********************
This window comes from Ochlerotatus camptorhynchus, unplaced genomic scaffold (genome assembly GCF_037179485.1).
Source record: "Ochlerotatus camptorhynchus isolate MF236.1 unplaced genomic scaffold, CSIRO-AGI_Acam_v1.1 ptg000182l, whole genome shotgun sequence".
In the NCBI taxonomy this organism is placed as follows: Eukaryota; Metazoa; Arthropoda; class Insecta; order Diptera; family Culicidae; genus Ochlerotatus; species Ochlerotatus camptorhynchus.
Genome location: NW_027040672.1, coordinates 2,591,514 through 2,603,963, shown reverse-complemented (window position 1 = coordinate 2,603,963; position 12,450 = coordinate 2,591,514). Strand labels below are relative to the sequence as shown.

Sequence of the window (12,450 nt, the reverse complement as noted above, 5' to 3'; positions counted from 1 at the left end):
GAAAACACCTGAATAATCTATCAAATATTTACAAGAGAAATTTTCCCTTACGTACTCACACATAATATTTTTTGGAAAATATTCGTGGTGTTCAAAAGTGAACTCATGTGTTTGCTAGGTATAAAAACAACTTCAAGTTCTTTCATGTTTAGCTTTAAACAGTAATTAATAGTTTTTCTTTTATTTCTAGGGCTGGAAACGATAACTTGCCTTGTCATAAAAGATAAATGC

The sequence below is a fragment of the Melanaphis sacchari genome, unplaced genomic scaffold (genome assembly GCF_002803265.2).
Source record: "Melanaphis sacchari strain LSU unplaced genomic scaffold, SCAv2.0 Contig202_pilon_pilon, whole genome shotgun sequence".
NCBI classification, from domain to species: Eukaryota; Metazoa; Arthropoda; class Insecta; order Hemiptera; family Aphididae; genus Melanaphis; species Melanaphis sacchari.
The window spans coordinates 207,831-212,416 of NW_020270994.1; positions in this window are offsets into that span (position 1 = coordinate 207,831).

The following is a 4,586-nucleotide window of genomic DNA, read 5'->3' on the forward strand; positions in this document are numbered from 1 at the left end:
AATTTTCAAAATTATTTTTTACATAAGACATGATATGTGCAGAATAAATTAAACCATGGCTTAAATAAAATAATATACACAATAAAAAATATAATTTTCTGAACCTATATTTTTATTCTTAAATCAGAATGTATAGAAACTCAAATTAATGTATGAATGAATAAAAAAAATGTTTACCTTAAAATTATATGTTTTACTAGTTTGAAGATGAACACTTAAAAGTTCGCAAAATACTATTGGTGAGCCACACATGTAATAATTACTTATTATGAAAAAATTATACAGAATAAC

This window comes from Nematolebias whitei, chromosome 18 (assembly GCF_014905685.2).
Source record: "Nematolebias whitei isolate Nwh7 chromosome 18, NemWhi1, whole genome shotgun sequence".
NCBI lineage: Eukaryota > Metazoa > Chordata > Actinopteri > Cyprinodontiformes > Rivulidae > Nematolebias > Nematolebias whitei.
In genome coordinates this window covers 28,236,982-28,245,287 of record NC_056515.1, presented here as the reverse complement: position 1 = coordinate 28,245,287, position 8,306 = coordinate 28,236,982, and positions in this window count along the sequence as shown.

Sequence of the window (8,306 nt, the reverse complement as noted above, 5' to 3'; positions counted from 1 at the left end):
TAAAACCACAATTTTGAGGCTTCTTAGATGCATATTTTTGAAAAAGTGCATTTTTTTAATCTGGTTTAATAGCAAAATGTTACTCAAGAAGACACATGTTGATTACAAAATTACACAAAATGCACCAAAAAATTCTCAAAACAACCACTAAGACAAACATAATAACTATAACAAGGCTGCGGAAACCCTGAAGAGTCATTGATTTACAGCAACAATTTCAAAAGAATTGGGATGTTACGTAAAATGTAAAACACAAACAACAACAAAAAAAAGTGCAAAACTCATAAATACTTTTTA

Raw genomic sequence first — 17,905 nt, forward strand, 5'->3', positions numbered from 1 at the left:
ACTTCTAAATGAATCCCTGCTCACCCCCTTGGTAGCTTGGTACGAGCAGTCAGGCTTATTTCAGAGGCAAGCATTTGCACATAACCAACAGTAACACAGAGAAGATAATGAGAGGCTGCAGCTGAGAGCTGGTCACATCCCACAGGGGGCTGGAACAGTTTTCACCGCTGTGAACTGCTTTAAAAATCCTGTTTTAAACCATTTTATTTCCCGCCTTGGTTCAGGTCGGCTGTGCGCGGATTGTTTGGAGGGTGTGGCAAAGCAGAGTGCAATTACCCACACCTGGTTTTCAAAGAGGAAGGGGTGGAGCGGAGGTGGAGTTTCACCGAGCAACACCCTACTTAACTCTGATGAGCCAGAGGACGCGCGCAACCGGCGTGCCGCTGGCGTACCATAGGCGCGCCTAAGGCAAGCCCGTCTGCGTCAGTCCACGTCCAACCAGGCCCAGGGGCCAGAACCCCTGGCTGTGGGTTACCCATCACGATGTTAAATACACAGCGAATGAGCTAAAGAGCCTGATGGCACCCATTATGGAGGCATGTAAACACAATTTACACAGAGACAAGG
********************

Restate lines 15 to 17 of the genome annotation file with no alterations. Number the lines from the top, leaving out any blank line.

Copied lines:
NCBI lineage: Eukaryota > Metazoa > Chordata > Actinopteri > Cyprinodontiformes > Rivulidae > Nematolebias > Nematolebias whitei.
In genome coordinates this window covers 28,236,982-28,245,287 of record NC_056515.1, presented here as the reverse complement: position 1 = coordinate 28,245,287, position 8,306 = coordinate 28,236,982, and positions in this window count along the sequence as shown.

Sequence of the window (8,306 nt, the reverse complement as noted above, 5' to 3'; positions counted from 1 at the left end):